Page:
These environment variables influence Python’s behavior, they are processed before the command-line switches other than -E or -I. It is customary that command-line switches override environmental variables where there is a conflict.
Change the location of the standard Python libraries. By default, the libraries are searched in prefix/lib/pythonversion and exec_prefix/lib/pythonversion, where prefix and exec_prefix are installation-dependent directories, both defaulting to /usr/local.
Augment the default search path for module files. The format is the same as the shell’s PATH: one or more directory pathnames separated by os.pathsep (e.g. colons on Unix or semicolons on Windows). Non-existent directories are silently ignored.
In addition to normal directories, individual PYTHONPATH entries may refer to zipfiles containing pure Python modules (in either source or compiled form). Extension modules cannot be imported from zipfiles.
An additional directory will be inserted in the search path in front of PYTHONPATH as described above under Interface options. The search path can be manipulated from within a Python program as the variable sys.path.
If this is the name of a readable file, the Python commands in that file are executed before the first prompt is displayed in interactive mode. The file is executed in the same namespace where interactive commands are executed so that objects defined or imported in it can be used without qualification in the interactive session. You can also change the prompts sys.ps1 and sys.ps2 and the hook sys.__interactivehook__ in this file.
If this is set to a non-empty string it is equivalent to specifying the -i option.
This variable can also be modified by Python code using os.environ to force inspect mode on program termination.
If this is set to a non-empty string it is equivalent to specifying the -u option.
If this is set, Python ignores case in import statements. This only works on Windows and OS X.
If this is set to a non-empty string, Python won’t try to write .pyc or .pyo files on the import of source modules. This is equivalent to specifying the -B option.
If this variable is not set or set to random, a random value is used to seed the hashes of str, bytes and datetime objects.
If PYTHONHASHSEED is set to an integer value, it is used as a fixed seed for generating the hash() of the types covered by the hash randomization.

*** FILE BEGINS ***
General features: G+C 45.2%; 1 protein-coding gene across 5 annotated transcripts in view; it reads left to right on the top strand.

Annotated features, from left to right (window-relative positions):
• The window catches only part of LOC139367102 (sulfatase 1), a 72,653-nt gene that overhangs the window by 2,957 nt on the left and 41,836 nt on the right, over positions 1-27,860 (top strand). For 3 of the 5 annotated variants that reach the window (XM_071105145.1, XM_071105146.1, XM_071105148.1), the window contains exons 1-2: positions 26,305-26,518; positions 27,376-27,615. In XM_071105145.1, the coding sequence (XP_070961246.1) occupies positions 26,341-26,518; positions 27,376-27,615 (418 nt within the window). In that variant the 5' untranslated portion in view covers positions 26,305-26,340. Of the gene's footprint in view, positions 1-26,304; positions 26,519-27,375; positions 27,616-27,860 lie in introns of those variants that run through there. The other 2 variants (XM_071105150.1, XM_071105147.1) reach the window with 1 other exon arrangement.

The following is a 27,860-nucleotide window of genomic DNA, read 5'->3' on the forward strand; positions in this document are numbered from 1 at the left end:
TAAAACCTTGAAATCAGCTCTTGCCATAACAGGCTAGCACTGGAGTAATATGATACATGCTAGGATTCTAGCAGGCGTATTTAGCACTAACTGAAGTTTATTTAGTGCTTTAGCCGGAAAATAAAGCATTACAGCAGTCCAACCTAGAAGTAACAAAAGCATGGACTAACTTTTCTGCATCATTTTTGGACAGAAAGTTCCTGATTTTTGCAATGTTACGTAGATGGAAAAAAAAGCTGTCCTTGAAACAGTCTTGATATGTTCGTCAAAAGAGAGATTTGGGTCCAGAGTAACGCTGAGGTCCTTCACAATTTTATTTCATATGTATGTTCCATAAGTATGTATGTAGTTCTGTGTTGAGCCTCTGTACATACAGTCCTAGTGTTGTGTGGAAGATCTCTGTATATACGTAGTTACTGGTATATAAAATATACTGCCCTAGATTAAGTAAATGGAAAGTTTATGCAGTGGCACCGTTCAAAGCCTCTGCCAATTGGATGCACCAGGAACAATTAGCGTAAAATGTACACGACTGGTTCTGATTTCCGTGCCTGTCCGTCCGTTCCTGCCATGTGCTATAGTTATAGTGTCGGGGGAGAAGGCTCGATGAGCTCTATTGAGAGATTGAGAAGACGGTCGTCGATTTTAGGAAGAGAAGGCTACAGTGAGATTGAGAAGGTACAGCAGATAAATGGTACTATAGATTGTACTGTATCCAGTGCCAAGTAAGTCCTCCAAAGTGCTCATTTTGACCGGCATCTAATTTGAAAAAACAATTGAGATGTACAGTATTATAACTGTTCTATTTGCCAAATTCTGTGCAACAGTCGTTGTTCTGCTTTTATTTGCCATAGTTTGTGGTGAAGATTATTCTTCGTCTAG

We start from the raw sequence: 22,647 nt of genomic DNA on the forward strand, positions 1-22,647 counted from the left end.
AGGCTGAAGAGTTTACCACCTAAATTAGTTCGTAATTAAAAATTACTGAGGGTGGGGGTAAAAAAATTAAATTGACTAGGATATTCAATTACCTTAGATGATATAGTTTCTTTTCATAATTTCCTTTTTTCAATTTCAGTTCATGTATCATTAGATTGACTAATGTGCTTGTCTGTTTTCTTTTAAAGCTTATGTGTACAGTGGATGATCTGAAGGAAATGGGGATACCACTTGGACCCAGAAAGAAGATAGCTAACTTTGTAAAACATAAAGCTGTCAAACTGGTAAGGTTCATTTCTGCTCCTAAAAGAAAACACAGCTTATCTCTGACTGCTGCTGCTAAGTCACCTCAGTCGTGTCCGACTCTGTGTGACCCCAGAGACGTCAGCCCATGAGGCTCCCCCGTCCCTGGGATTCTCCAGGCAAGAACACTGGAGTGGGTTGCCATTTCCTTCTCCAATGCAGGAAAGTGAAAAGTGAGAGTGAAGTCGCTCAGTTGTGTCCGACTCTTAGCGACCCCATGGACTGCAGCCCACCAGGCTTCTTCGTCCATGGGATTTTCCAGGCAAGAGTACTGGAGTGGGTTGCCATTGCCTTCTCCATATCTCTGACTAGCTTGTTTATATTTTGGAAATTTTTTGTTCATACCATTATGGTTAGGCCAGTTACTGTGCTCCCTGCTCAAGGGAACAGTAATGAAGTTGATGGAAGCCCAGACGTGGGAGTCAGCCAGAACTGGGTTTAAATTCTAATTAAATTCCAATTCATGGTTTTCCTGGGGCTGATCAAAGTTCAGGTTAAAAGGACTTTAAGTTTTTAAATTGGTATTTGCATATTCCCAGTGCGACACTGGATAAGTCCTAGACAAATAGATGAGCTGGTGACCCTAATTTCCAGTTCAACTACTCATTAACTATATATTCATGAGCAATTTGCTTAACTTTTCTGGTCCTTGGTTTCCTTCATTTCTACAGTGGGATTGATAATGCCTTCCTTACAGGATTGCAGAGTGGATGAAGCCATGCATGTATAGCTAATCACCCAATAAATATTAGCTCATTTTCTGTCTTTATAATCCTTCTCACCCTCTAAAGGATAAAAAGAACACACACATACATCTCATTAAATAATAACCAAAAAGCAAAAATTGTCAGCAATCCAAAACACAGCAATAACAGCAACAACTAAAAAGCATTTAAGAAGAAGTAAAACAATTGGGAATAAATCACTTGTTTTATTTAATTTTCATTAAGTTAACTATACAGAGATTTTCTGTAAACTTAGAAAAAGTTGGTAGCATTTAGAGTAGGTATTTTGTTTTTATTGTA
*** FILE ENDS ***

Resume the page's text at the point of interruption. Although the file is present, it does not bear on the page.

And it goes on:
Its purpose is to allow repeatable hashing, such as for selftests for the interpreter itself, or to allow a cluster of python processes to share hash values.
The integer must be a decimal number in the range [0,4294967295]. Specifying the value 0 will disable hash randomization.
New in version 3.2.3.
If this is set before running the interpreter, it overrides the encoding used for stdin/stdout/stderr, in the syntax encodingname:errorhandler. Both the encodingname and the :errorhandler parts are optional and have the same meaning as in str.encode().
For stderr, the :errorhandler part is ignored; the handler will always be 'backslashreplace'.
Changed in version 3.4: The encodingname part is now optional.
If this environment variable is set, sys.argv will be set to its value instead of the value got through the C runtime. Only works on Mac OS X.
If this environment variable is set to a non-empty string, faulthandler.enable() is called at startup: install a handler for SIGSEGV, SIGFPE, SIGABRT, SIGBUS and SIGILL signals to dump the Python traceback. This is equivalent to -X faulthandler option.
New in version 3.3.
If this environment variable is set to a non-empty string, start tracing Python memory allocations using the tracemalloc module. The value of the variable is the maximum number of frames stored in a traceback of a trace. For example, PYTHONTRACEMALLOC=1 stores only the most recent frame. See the tracemalloc.start() for more information.
New in version 3.4.
New in version 3.4.
Setting these variables only has an effect in a debug build of Python, that is, if Python was configured with the --with-pydebug build option.
If set, Python will print threading debug info.
If set, Python will dump objects and reference counts still alive after shutting down the interpreter.
If set, Python will print memory allocation statistics every time a new object arena is created, and on shutdown.